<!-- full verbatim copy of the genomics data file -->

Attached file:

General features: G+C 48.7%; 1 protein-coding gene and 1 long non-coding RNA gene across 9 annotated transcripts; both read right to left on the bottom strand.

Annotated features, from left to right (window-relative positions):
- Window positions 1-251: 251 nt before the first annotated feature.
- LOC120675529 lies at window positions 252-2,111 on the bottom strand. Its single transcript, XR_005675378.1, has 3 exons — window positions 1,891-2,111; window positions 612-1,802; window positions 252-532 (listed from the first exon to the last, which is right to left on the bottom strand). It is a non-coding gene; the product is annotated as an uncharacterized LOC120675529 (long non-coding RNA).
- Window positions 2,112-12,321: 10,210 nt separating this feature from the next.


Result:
General features: G+C 48.7%; 1 protein-coding gene and 1 long non-coding RNA gene across 9 annotated transcripts; both read right to left on the bottom strand.

Annotated features, from left to right (window-relative positions):
- Window positions 1-251: 251 nt before the first annotated feature.
- LOC120675529 lies at window positions 252-2,111 on the bottom strand. Its single transcript, XR_005675378.1, has 3 exons — window positions 1,891-2,111; window positions 612-1,802; window positions 252-532 (listed from the first exon to the last, which is right to left on the bottom strand). It is a non-coding gene; the product is annotated as an uncharacterized LOC120675529 (long non-coding RNA).
- Window positions 2,112-12,321: 10,210 nt separating this feature from the next.